Powell urges end to 'siege'

RAMALLAH, WEST BANK — RAMALLAH, West Bank - Secretary of State Colin L. Powell called on Israel to lift the "siege" of Palestinian territories and pressed both sides yesterday to take steps to halt violence, but failed to get a clear "yes" to either appeal.

On his second day in the Middle East, Powell plunged into the thicket of the Israeli-Palestinian conflict, winning some points with both sides but arousing anger and cynicism toward the United States among Palestinians on the street.


The Bush administration has yet to decide how it wants to deal with the conflict - what its policy will be and how deeply it will be involved in Middle East peacemaking. This decision may be two months away.

All Powell has said is that President Bush will adopt a "leadership" role, but the administration does not want to make the peace process its top priority in the region.


But with the violence becoming more alarming, Powell made an initial effort during his brief visit at trying to curb the killing and suffering.

"Perhaps some avenues have been opened, but that remains to be seen," he said cautiously.

In a meeting with Prime Minister-elect Ariel Sharon, who has not yet formed a government, Powell urged Israel to lift the economic stranglehold on the Palestinian territories.

The "siege," as Powell called it, using a Palestinian term, has barred Palestinian workers from their jobs in Israel, boosting unemployment and poverty, and has sharply curbed commerce between Israel and the territories and among Palestinian towns and villages. Israel is also holding onto about $50 million in tax revenue due the Palestinian Authority, pushing the fledgling government closer to collapse.

Speaking to reporters later, Powell said that the economic pressure "contributes to the overall deterioration" and that hardship imposed on Palestinian families "does nothing to quiet the security situation."

But Sharon set conditions: Arafat must make an "unequivocal public declaration to stop the violence," take action to stop incitement of the population and resume cooperation between Palestinian security officials and Israeli authorities. In the past, this cooperation provided warning of planned acts of terrorism against Israelis.

If Arafat complied, Sharon said, goods and raw materials would be allowed into the territories and Israel would allow a "controlled entry" of workers into the country.

Powell duly conveyed Sharon's demands in a meeting with Arafat at authority headquarters in Ramallah. A Sharon spokesman said later that Arafat had promised to "exercise his influence." But in public, Arafat rejected the idea that the bloodshed was the Palestinians' fault.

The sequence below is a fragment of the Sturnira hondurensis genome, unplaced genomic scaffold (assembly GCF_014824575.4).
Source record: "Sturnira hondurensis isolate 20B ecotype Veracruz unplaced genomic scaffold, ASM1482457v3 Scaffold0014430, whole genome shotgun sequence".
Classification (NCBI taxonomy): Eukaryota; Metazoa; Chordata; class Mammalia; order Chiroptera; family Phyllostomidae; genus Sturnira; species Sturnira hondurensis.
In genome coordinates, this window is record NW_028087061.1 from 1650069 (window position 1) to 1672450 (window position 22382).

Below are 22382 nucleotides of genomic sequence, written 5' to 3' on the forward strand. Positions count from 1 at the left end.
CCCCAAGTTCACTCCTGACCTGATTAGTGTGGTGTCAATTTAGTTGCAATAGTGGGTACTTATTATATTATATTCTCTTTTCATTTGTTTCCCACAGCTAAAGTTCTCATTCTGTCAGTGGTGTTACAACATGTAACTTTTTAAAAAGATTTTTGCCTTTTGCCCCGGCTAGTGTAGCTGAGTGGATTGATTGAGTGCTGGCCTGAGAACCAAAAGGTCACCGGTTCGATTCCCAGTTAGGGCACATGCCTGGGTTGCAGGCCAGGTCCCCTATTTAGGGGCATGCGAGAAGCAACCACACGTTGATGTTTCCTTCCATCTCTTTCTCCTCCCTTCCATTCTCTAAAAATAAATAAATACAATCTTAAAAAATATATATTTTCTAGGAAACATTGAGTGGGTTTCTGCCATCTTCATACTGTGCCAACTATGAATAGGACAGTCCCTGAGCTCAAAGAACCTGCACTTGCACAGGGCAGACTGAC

"Are we the ones sending tanks, ... bombs, helicopter gunships?" Arafat retorted to a questioner. He also claimed Israel had prevented him from taking his car or helicopter between Gaza and the West Bank, which the army later denied.

In broadcast interviews aired beforehand, other Palestinian leaders blamed Israelis for the violence.

Hatem Abdel Qader, a member of the Palestinian parliament, said in a broadcast interview that "Powell is trying to equate between Palestinian defense to their rights and Israeli violence. He is trying to deal with the victim and murderer on equal bases."

Saeb Erekat, a top aide to Arafat, said, "In our point of view, violence is of Israeli origin. We also believe that occupation is the highest form of terror."

After his meeting with Sharon, Powell said he had been "quite disturbed" by the briefing he got the night before on the security situation from Shaul Mofaz, Israel's chief of staff. "The level of violence has been escalating and it has many different pieces to it, whether it's sniper fire, mortar fire."

Powell's meeting with Arafat practically coincided with a pair of shooting attacks in which two Jewish settlers, a man and a woman, were injured.


On the streets of Ramallah, Powell's visit was either denounced because of his determination to contain Iraq or dismissed as pointless.'This is the Arab problem. We are a nation. What the hell are Americans doing interfering in the Arab world? [They] make everything miserable and split it into three pieces," said Raymond Joseph Rezyq, 58, a farmer and tradesman from the nearby village of Silwad.

Waving Palestinian and Iraqi flags and carrying pictures of Saddam Hussein, a group of demonstrators gathered outside the gates of authority headquarters, chanting pro-Iraq and anti-American slogans. Many Palestinians link U.S. action against Iraq with Israeli crackdowns against them.

One demonstrator hoisted a sign, the work of the militant Islamic group Hamas, featuring a picture of terror financier Ossama bin Laden.

In the crowd, Mustafa Barghouti, who heads the Union of Palestinian Medical Relief Committees, said he was "happy to see a black American foreign minister. It's really something wonderful. [But] American policy has not been balanced. If they want to play the role of a superpower, they have to be more balanced."

A sign on a nearby wall offered a nastier comment about Powell's heritage: "Oreo go home."